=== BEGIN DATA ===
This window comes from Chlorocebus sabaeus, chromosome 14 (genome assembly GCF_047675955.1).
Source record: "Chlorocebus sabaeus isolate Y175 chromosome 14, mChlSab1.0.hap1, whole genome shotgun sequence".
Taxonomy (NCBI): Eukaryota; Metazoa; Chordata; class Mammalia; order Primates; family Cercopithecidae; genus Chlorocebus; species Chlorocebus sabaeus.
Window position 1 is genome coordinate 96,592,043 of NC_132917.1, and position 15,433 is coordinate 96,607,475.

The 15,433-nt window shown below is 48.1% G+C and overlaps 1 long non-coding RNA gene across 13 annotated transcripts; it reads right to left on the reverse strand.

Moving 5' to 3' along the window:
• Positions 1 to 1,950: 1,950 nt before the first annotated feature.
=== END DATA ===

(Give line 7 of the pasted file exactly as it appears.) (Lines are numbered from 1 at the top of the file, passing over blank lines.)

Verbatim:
• Positions 1 to 1,950: 1,950 nt before the first annotated feature.